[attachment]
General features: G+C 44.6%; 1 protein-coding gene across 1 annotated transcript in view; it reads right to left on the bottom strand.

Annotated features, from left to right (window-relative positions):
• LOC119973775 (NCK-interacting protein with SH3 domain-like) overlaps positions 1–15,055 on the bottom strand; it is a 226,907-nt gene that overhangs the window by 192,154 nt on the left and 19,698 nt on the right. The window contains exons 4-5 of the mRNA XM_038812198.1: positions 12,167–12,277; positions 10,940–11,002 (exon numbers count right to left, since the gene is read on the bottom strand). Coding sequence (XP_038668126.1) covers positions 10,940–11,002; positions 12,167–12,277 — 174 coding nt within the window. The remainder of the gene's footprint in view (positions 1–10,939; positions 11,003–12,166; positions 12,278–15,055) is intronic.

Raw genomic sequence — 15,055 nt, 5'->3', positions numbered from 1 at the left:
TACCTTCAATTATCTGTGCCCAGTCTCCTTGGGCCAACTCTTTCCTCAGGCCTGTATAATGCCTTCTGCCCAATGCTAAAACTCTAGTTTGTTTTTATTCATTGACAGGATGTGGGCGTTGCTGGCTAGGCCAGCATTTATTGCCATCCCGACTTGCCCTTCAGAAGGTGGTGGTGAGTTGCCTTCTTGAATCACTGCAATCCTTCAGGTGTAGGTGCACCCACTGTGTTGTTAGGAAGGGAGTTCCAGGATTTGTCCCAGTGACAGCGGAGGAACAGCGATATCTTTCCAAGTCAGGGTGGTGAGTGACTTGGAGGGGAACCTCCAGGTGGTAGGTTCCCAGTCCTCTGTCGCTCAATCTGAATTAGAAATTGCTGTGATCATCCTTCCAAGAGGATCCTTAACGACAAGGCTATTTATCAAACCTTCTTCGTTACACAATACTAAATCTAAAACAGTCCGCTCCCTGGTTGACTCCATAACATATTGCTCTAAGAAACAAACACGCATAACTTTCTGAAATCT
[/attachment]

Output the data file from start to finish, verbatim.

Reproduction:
General features: G+C 44.6%; 1 protein-coding gene across 1 annotated transcript in view; it reads right to left on the bottom strand.

Annotated features, from left to right (window-relative positions):
• LOC119973775 (NCK-interacting protein with SH3 domain-like) overlaps positions 1–15,055 on the bottom strand; it is a 226,907-nt gene that overhangs the window by 192,154 nt on the left and 19,698 nt on the right. The window contains exons 4-5 of the mRNA XM_038812198.1: positions 12,167–12,277; positions 10,940–11,002 (exon numbers count right to left, since the gene is read on the bottom strand). Coding sequence (XP_038668126.1) covers positions 10,940–11,002; positions 12,167–12,277 — 174 coding nt within the window. The remainder of the gene's footprint in view (positions 1–10,939; positions 11,003–12,166; positions 12,278–15,055) is intronic.

Raw genomic sequence — 15,055 nt, 5'->3', positions numbered from 1 at the left:
TACCTTCAATTATCTGTGCCCAGTCTCCTTGGGCCAACTCTTTCCTCAGGCCTGTATAATGCCTTCTGCCCAATGCTAAAACTCTAGTTTGTTTTTATTCATTGACAGGATGTGGGCGTTGCTGGCTAGGCCAGCATTTATTGCCATCCCGACTTGCCCTTCAGAAGGTGGTGGTGAGTTGCCTTCTTGAATCACTGCAATCCTTCAGGTGTAGGTGCACCCACTGTGTTGTTAGGAAGGGAGTTCCAGGATTTGTCCCAGTGACAGCGGAGGAACAGCGATATCTTTCCAAGTCAGGGTGGTGAGTGACTTGGAGGGGAACCTCCAGGTGGTAGGTTCCCAGTCCTCTGTCGCTCAATCTGAATTAGAAATTGCTGTGATCATCCTTCCAAGAGGATCCTTAACGACAAGGCTATTTATCAAACCTTCTTCGTTACACAATACTAAATCTAAAACAGTCCGCTCCCTGGTTGACTCCATAACATATTGCTCTAAGAAACAAACACGCATAACTTTCTGAAATCT